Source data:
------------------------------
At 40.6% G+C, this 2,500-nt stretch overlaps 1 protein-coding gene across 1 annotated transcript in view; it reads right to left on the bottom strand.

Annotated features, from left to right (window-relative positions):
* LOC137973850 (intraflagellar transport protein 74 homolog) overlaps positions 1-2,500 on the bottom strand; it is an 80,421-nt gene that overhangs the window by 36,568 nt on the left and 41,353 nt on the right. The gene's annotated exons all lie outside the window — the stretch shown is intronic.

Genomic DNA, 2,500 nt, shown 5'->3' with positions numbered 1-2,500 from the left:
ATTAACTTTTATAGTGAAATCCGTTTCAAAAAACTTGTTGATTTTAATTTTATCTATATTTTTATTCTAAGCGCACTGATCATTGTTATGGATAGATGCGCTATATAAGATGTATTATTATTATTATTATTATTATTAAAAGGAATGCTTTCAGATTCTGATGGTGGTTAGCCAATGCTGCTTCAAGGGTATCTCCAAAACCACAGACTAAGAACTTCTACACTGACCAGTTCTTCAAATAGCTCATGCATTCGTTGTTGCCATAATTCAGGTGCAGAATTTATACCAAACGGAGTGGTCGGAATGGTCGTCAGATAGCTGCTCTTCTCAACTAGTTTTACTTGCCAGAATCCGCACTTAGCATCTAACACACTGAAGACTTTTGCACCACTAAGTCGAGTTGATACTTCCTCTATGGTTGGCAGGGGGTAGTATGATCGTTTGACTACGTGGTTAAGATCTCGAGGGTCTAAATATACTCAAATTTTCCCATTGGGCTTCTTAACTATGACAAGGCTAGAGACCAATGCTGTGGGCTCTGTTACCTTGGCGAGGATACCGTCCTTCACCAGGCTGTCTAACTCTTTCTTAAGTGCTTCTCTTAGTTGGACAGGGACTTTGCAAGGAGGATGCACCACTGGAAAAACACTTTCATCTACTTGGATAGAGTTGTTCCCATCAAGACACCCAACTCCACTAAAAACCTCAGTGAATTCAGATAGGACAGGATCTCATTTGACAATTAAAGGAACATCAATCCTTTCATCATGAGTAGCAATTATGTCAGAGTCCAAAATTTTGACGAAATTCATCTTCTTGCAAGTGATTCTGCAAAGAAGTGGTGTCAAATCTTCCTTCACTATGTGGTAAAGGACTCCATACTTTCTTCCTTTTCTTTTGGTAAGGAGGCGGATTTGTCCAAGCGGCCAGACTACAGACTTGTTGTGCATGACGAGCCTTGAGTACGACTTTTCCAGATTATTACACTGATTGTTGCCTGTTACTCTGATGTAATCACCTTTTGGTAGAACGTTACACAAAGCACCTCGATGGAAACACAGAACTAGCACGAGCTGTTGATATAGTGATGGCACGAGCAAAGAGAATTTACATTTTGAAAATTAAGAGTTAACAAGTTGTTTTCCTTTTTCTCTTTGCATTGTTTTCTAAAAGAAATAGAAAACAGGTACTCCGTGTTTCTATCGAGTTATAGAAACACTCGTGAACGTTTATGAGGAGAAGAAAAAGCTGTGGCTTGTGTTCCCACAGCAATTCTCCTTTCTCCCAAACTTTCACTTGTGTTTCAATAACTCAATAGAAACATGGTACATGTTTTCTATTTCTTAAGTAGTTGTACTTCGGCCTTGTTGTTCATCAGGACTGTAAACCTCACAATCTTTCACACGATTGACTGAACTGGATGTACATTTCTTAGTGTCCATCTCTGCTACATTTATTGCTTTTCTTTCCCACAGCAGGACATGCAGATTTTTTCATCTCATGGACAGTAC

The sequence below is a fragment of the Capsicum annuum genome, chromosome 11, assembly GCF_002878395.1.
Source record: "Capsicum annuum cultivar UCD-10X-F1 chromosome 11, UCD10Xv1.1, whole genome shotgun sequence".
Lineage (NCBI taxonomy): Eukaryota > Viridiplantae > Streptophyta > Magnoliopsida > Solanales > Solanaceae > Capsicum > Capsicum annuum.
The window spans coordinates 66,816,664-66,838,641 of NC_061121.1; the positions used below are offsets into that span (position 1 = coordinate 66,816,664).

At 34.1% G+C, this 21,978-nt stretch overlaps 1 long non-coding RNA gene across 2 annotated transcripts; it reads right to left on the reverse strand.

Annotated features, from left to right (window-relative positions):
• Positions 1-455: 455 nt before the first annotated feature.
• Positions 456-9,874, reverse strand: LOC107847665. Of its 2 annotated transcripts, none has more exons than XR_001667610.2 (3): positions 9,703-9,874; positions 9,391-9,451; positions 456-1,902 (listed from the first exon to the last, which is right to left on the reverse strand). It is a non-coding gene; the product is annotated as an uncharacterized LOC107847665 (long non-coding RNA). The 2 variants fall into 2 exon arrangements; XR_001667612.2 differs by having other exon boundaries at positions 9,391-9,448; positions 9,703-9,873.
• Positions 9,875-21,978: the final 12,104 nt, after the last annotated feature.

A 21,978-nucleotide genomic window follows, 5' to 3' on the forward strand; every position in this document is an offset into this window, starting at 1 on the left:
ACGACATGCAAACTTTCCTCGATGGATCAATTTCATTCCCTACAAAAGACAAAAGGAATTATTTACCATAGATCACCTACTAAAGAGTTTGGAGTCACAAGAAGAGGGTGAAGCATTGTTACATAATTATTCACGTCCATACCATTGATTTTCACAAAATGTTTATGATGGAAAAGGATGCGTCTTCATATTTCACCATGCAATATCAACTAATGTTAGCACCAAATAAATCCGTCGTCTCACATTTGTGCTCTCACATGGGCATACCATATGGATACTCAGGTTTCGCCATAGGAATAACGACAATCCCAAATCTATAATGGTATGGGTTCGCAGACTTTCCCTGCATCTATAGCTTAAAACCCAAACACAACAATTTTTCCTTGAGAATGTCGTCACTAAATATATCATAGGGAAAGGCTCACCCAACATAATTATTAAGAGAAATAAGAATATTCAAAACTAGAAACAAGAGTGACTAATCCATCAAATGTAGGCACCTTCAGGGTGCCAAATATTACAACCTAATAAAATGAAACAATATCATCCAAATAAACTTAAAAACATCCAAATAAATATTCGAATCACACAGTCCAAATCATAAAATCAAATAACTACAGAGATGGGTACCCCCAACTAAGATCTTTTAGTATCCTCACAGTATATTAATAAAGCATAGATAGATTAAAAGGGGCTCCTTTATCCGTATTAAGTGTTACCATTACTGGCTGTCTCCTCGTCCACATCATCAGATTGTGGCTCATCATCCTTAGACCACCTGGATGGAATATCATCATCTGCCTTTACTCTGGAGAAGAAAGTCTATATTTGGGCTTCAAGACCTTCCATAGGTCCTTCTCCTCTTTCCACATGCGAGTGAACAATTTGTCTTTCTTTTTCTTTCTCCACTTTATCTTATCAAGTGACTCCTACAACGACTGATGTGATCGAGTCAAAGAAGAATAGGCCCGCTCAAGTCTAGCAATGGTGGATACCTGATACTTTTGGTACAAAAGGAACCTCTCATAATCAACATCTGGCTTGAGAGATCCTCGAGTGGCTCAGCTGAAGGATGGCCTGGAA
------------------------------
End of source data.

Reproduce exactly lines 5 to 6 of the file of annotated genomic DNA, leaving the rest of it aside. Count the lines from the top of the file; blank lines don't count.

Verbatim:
ATTAACTTTTATAGTGAAATCCGTTTCAAAAAACTTGTTGATTTTAATTTTATCTATATTTTTATTCTAAGCGCACTGATCATTGTTATGGATAGATGCGCTATATAAGATGTATTATTATTATTATTATTATTATTAAAAGGAATGCTTTCAGATTCTGATGGTGGTTAGCCAATGCTGCTTCAAGGGTATCTCCAAAACCACAGACTAAGAACTTCTACACTGACCAGTTCTTCAAATAGCTCATGCATTCGTTGTTGCCATAATTCAGGTGCAGAATTTATACCAAACGGAGTGGTCGGAATGGTCGTCAGATAGCTGCTCTTCTCAACTAGTTTTACTTGCCAGAATCCGCACTTAGCATCTAACACACTGAAGACTTTTGCACCACTAAGTCGAGTTGATACTTCCTCTATGGTTGGCAGGGGGTAGTATGATCGTTTGACTACGTGGTTAAGATCTCGAGGGTCTAAATATACTCAAATTTTCCCATTGGGCTTCTTAACTATGACAAGGCTAGAGACCAATGCTGTGGGCTCTGTTACCTTGGCGAGGATACCGTCCTTCACCAGGCTGTCTAACTCTTTCTTAAGTGCTTCTCTTAGTTGGACAGGGACTTTGCAAGGAGGATGCACCACTGGAAAAACACTTTCATCTACTTGGATAGAGTTGTTCCCATCAAGACACCCAACTCCACTAAAAACCTCAGTGAATTCAGATAGGACAGGATCTCATTTGACAATTAAAGGAACATCAATCCTTTCATCATGAGTAGCAATTATGTCAGAGTCCAAAATTTTGACGAAATTCATCTTCTTGCAAGTGATTCTGCAAAGAAGTGGTGTCAAATCTTCCTTCACTATGTGGTAAAGGACTCCATACTTTCTTCCTTTTCTTTTGGTAAGGAGGCGGATTTGTCCAAGCGGCCAGACTACAGACTTGTTGTGCATGACGAGCCTTGAGTACGACTTTTCCAGATTATTACACTGATTGTTGCCTGTTACTCTGATGTAATCACCTTTTGGTAGAACGTTACACAAAGCACCTCGATGGAAACACAGAACTAGCACGAGCTGTTGATATAGTGATGGCACGAGCAAAGAGAATTTACATTTTGAAAATTAAGAGTTAACAAGTTGTTTTCCTTTTTCTCTTTGCATTGTTTTCTAAAAGAAATAGAAAACAGGTACTCCGTGTTTCTATCGAGTTATAGAAACACTCGTGAACGTTTATGAGGAGAAGAAAAAGCTGTGGCTTGTGTTCCCACAGCAATTCTCCTTTCTCCCAAACTTTCACTTGTGTTTCAATAACTCAATAGAAACATGGTACATGTTTTCTATTTCTTAAGTAGTTGTACTTCGGCCTTGTTGTTCATCAGGACTGTAAACCTCACAATCTTTCACACGATTGACTGAACTGGATGTACATTTCTTAGTGTCCATCTCTGCTACATTTATTGCTTTTCTTTCCCACAGCAGGACATGCAGATTTTTTCATCTCATGGACAGTAC

The sequence below is a fragment of the Capsicum annuum genome, chromosome 11, assembly GCF_002878395.1.